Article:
I have a question about the bias-variance tradeoff in machine learning concerning the implications of overfitting:

Assuming $y = f(x)$ + some noise, the error of our model for any input $(x,y)$ is given by: \begin{eqnarray} E [y-\hat{f}(x)] &=& (E[f(x)-\hat{f}(x)]^2 + E[(\hat{f}(x) - E[\hat{f}(x)])^2] \\ &=& \text{Bias}(\hat f(x),f(x))^2 + \text{Var}(\hat f(x)) \\ \end{eqnarray}

I understand that overfitting will lead to a high variance in our model, regarding random training input.

I also understand that we will have small bias terms for all $(x_t, y_t)$-pairs, that we used to train our model. But I don't see at all why an overfitted model will lead to a small bias in general, for example for some validation pair $(x_v, y_v)$. Actually the behaviour of an overfitted model, outside of the training data, seems completly unreliable to me.

Is the bias, that we are talking about in the "bias-variance tradeoff" only aiming at the bias for the given training data predictions?

I would understand that, but what I wonder about than is that regarding the variance only for a given training set doesn't seem to make any sense, since we are actually talking about the variance in our model for some random training input, that we used to generate our estimator, right?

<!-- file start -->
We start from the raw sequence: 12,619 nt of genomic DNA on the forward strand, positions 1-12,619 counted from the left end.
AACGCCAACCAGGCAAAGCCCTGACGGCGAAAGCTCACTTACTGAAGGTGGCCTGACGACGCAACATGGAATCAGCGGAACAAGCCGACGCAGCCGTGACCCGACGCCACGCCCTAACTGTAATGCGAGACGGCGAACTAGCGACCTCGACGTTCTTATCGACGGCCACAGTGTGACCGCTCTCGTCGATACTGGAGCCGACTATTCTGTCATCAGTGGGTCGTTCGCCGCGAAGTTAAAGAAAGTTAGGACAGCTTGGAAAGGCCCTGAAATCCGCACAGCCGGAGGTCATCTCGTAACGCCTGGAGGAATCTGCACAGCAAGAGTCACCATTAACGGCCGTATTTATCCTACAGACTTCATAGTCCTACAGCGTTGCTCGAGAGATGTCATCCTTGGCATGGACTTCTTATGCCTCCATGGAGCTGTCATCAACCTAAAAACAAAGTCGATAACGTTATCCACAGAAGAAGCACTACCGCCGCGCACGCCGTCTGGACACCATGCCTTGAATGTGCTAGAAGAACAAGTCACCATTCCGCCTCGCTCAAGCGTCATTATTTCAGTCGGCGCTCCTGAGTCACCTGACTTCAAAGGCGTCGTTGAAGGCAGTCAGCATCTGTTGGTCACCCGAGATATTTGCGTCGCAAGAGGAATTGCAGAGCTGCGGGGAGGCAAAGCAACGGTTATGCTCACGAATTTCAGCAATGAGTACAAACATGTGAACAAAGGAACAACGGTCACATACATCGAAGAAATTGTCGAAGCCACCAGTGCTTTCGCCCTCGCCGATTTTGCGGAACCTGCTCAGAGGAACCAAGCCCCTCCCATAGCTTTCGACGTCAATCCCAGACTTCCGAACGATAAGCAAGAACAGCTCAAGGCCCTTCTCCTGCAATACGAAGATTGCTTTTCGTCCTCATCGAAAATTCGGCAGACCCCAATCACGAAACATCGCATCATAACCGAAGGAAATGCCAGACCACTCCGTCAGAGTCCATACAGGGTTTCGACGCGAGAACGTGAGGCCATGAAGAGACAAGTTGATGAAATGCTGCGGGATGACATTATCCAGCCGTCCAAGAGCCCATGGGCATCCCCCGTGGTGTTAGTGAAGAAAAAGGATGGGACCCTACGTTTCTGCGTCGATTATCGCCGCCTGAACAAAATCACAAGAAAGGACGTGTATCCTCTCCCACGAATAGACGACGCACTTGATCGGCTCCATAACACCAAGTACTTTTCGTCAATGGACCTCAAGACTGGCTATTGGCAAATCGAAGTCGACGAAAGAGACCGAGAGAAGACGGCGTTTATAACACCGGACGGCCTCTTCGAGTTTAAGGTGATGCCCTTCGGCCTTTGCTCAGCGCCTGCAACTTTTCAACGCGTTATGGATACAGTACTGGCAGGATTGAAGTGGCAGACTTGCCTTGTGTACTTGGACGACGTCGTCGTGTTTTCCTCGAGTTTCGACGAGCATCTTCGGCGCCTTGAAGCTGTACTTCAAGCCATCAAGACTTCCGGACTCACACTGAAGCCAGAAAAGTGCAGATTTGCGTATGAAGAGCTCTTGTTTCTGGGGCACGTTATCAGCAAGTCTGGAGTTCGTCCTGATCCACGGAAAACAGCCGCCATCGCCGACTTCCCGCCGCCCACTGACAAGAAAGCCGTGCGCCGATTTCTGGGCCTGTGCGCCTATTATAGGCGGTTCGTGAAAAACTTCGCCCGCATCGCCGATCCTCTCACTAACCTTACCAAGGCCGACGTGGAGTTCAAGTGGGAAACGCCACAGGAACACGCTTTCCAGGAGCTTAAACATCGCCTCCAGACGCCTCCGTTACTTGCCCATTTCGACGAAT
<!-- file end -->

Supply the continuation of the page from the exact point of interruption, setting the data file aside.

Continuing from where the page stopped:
1. The expectation is with respect to draws of (y, x). So, when we are inside the expectation brackets, we are dealing with a given draw of (y, x).
  2. $\hat{f}$, the estimated model, is a function of both y and x. Hence, it varies with different draws of the sample. $E[\hat{f}]$ is the average prediction of y using models estimated over various sample draws.
  3. Thus, the bias term is a measure of "average" (over all the sample draws) of in-sample squared error (as we find the fitting error within the expectation ie. for a given sample).
  4. The variance on the other hand is the average of the difference between (a) model estimate from this sample and (b) the average of estimates of models fit in all sample draws. This is the only place where we have a component of out-of-sample testing (through (b)). Thus, this is a measure of how much our estimates vary across samples.

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